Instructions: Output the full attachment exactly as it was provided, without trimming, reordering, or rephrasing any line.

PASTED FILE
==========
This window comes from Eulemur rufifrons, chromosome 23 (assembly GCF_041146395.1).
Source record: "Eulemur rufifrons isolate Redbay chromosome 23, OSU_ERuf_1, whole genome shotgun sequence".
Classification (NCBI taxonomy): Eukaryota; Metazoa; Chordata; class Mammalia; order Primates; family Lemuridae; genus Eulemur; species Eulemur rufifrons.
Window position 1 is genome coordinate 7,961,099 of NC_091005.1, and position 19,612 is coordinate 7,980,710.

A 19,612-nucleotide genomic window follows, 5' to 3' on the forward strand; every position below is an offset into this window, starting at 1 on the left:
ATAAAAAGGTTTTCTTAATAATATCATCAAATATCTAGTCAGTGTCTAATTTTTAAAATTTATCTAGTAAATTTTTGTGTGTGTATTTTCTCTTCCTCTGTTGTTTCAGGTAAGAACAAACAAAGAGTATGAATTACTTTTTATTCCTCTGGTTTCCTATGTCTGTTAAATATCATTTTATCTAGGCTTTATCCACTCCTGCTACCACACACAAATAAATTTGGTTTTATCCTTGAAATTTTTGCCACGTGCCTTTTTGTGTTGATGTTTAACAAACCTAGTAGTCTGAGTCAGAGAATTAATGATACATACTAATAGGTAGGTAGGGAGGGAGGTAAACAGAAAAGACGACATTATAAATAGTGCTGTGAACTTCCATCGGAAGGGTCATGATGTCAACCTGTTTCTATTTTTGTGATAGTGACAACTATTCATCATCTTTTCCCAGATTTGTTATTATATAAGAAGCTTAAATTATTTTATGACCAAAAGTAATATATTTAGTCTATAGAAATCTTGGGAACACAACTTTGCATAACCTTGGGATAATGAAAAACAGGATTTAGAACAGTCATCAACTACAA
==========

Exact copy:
This window comes from Eulemur rufifrons, chromosome 23 (assembly GCF_041146395.1).
Source record: "Eulemur rufifrons isolate Redbay chromosome 23, OSU_ERuf_1, whole genome shotgun sequence".
Classification (NCBI taxonomy): Eukaryota; Metazoa; Chordata; class Mammalia; order Primates; family Lemuridae; genus Eulemur; species Eulemur rufifrons.
Window position 1 is genome coordinate 7,961,099 of NC_091005.1, and position 19,612 is coordinate 7,980,710.

A 19,612-nucleotide genomic window follows, 5' to 3' on the forward strand; every position below is an offset into this window, starting at 1 on the left:
ATAAAAAGGTTTTCTTAATAATATCATCAAATATCTAGTCAGTGTCTAATTTTTAAAATTTATCTAGTAAATTTTTGTGTGTGTATTTTCTCTTCCTCTGTTGTTTCAGGTAAGAACAAACAAAGAGTATGAATTACTTTTTATTCCTCTGGTTTCCTATGTCTGTTAAATATCATTTTATCTAGGCTTTATCCACTCCTGCTACCACACACAAATAAATTTGGTTTTATCCTTGAAATTTTTGCCACGTGCCTTTTTGTGTTGATGTTTAACAAACCTAGTAGTCTGAGTCAGAGAATTAATGATACATACTAATAGGTAGGTAGGGAGGGAGGTAAACAGAAAAGACGACATTATAAATAGTGCTGTGAACTTCCATCGGAAGGGTCATGATGTCAACCTGTTTCTATTTTTGTGATAGTGACAACTATTCATCATCTTTTCCCAGATTTGTTATTATATAAGAAGCTTAAATTATTTTATGACCAAAAGTAATATATTTAGTCTATAGAAATCTTGGGAACACAACTTTGCATAACCTTGGGATAATGAAAAACAGGATTTAGAACAGTCATCAACTACAA